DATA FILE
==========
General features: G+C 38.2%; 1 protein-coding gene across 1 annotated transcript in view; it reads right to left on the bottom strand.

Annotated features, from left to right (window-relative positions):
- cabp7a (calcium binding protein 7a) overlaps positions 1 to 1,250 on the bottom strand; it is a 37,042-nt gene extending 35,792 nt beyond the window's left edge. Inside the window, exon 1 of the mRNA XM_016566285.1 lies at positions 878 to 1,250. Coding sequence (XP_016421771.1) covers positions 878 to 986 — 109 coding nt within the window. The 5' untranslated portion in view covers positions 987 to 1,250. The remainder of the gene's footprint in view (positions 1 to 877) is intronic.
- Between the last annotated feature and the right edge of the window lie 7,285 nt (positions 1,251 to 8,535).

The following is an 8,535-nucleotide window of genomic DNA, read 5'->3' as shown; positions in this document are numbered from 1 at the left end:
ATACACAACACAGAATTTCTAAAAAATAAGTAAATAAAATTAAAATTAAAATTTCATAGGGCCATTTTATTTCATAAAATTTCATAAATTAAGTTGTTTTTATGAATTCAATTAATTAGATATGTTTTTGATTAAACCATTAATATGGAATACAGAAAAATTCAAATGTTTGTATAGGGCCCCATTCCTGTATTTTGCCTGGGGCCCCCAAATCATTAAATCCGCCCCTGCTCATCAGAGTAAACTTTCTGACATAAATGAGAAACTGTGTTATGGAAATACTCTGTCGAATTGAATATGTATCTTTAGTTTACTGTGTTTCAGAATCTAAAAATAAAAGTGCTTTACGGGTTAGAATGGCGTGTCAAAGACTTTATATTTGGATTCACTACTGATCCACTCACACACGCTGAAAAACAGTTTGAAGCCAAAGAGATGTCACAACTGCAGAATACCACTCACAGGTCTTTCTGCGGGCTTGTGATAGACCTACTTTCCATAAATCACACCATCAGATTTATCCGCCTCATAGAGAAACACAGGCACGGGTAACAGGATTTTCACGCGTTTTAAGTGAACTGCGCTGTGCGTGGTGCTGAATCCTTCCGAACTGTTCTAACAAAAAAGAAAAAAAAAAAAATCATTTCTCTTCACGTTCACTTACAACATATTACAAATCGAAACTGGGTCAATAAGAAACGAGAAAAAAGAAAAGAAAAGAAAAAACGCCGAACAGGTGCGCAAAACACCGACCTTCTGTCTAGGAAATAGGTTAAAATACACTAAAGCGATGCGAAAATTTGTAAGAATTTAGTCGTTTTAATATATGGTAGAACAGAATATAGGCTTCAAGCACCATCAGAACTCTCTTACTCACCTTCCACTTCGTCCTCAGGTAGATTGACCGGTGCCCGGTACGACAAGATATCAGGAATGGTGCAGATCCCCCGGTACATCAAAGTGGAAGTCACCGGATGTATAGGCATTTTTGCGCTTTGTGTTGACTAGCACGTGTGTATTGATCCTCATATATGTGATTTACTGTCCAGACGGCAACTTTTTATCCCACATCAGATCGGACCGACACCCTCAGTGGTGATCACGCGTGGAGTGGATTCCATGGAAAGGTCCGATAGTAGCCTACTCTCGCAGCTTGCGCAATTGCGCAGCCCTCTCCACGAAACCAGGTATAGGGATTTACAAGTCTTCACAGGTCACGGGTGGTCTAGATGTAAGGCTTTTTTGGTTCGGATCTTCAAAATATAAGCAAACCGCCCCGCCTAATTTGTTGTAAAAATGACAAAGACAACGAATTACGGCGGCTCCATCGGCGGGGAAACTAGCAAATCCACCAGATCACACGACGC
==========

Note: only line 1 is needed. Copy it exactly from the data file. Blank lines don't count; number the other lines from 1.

General features: G+C 38.2%; 1 protein-coding gene across 1 annotated transcript in view; it reads right to left on the bottom strand.